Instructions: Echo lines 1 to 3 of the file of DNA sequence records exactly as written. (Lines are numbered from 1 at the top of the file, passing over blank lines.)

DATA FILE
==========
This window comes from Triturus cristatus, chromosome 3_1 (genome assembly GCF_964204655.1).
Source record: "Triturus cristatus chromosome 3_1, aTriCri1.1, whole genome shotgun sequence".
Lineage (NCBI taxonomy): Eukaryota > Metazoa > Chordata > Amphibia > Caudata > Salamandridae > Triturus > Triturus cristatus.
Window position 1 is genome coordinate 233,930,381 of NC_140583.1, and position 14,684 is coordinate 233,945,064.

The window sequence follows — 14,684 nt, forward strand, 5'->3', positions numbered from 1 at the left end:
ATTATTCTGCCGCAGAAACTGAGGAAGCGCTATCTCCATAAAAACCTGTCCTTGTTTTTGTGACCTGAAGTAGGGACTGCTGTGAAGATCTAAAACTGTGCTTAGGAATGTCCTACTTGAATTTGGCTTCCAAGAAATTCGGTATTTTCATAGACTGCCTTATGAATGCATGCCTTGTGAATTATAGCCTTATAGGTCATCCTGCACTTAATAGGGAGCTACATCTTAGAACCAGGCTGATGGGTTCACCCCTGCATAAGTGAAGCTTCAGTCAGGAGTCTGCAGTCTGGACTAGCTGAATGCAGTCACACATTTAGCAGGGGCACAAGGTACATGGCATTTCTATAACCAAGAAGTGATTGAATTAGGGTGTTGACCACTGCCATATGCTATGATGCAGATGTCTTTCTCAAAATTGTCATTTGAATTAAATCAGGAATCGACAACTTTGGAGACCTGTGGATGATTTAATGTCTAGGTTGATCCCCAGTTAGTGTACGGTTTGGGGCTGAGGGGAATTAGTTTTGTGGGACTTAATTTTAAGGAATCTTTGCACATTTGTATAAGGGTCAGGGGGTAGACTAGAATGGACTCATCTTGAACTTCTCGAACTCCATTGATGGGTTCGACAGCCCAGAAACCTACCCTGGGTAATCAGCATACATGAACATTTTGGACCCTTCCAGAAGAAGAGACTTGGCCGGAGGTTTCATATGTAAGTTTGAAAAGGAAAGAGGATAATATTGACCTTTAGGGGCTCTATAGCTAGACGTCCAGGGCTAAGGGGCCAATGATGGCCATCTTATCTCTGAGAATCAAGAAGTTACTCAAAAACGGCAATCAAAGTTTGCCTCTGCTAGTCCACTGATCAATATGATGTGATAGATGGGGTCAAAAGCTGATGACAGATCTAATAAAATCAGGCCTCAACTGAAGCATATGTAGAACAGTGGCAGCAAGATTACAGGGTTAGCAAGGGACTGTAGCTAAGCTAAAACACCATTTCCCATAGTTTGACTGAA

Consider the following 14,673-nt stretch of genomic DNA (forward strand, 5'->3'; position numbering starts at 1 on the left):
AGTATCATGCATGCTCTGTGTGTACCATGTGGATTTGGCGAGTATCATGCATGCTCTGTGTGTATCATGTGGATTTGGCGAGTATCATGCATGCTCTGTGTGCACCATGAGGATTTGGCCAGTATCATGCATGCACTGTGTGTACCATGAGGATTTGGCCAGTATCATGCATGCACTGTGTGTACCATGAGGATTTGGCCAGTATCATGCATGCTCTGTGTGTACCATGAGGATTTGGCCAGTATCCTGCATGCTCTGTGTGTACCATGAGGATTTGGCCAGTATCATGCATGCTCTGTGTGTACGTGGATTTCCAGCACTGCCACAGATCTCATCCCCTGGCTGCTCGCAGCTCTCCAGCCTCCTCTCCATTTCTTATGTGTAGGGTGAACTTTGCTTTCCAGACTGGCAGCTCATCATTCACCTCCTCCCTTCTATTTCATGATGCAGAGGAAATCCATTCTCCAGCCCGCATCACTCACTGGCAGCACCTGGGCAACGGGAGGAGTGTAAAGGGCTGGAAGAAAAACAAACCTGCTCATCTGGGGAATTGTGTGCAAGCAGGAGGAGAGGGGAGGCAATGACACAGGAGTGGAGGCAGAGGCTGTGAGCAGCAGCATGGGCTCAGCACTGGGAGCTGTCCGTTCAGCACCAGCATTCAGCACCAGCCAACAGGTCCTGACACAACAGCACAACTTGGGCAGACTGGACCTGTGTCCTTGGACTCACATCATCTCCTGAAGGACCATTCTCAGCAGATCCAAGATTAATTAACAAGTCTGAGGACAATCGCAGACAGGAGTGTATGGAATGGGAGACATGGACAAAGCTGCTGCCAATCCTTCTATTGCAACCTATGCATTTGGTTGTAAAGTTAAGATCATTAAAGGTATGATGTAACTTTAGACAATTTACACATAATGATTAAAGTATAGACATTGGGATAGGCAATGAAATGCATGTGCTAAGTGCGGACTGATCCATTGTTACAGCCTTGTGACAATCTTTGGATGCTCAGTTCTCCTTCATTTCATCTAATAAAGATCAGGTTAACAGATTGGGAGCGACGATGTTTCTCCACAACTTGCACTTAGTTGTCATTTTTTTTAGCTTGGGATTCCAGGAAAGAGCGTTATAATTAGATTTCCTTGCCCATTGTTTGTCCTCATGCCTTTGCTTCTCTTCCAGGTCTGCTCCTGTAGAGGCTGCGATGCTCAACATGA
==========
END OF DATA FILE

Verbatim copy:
This window comes from Triturus cristatus, chromosome 3_1 (genome assembly GCF_964204655.1).
Source record: "Triturus cristatus chromosome 3_1, aTriCri1.1, whole genome shotgun sequence".
Lineage (NCBI taxonomy): Eukaryota > Metazoa > Chordata > Amphibia > Caudata > Salamandridae > Triturus > Triturus cristatus.